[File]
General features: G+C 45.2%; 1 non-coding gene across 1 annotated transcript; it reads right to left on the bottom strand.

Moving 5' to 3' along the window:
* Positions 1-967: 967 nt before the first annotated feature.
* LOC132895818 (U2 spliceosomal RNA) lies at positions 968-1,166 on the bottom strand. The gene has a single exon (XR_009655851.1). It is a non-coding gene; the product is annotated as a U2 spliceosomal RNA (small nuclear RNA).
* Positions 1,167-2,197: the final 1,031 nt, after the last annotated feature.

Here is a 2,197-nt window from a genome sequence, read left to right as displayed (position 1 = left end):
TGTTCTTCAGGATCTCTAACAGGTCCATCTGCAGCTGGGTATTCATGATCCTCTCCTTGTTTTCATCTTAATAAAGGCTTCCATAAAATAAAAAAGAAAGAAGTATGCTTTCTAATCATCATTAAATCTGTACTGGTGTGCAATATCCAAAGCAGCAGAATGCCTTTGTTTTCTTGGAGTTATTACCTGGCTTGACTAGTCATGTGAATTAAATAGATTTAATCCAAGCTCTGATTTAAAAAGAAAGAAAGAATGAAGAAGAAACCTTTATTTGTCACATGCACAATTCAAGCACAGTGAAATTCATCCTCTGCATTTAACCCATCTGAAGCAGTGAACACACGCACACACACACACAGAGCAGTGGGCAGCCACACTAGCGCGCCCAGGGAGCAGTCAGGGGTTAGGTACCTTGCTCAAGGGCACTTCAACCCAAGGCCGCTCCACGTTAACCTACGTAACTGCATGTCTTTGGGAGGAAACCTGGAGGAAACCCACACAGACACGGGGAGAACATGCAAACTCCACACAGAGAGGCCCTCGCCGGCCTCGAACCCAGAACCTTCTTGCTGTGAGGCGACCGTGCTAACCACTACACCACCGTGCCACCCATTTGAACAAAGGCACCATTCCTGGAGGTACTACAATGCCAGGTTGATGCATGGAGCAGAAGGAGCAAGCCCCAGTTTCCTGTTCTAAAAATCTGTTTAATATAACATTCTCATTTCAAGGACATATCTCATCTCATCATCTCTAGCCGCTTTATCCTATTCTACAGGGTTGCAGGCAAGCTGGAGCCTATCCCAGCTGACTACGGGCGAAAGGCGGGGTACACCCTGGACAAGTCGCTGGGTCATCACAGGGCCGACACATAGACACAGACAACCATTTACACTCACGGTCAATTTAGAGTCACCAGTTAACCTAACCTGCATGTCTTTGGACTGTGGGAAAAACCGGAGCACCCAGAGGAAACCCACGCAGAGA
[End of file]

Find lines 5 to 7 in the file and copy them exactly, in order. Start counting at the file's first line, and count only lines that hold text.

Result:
* Positions 1,167-2,197: the final 1,031 nt, after the last annotated feature.

Here is a 2,197-nt window from a genome sequence, read left to right as displayed (position 1 = left end):
TGTTCTTCAGGATCTCTAACAGGTCCATCTGCAGCTGGGTATTCATGATCCTCTCCTTGTTTTCATCTTAATAAAGGCTTCCATAAAATAAAAAAGAAAGAAGTATGCTTTCTAATCATCATTAAATCTGTACTGGTGTGCAATATCCAAAGCAGCAGAATGCCTTTGTTTTCTTGGAGTTATTACCTGGCTTGACTAGTCATGTGAATTAAATAGATTTAATCCAAGCTCTGATTTAAAAAGAAAGAAAGAATGAAGAAGAAACCTTTATTTGTCACATGCACAATTCAAGCACAGTGAAATTCATCCTCTGCATTTAACCCATCTGAAGCAGTGAACACACGCACACACACACACAGAGCAGTGGGCAGCCACACTAGCGCGCCCAGGGAGCAGTCAGGGGTTAGGTACCTTGCTCAAGGGCACTTCAACCCAAGGCCGCTCCACGTTAACCTACGTAACTGCATGTCTTTGGGAGGAAACCTGGAGGAAACCCACACAGACACGGGGAGAACATGCAAACTCCACACAGAGAGGCCCTCGCCGGCCTCGAACCCAGAACCTTCTTGCTGTGAGGCGACCGTGCTAACCACTACACCACCGTGCCACCCATTTGAACAAAGGCACCATTCCTGGAGGTACTACAATGCCAGGTTGATGCATGGAGCAGAAGGAGCAAGCCCCAGTTTCCTGTTCTAAAAATCTGTTTAATATAACATTCTCATTTCAAGGACATATCTCATCTCATCATCTCTAGCCGCTTTATCCTATTCTACAGGGTTGCAGGCAAGCTGGAGCCTATCCCAGCTGACTACGGGCGAAAGGCGGGGTACACCCTGGACAAGTCGCTGGGTCATCACAGGGCCGACACATAGACACAGACAACCATTTACACTCACGGTCAATTTAGAGTCACCAGTTAACCTAACCTGCATGTCTTTGGACTGTGGGAAAAACCGGAGCACCCAGAGGAAACCCACGCAGAGA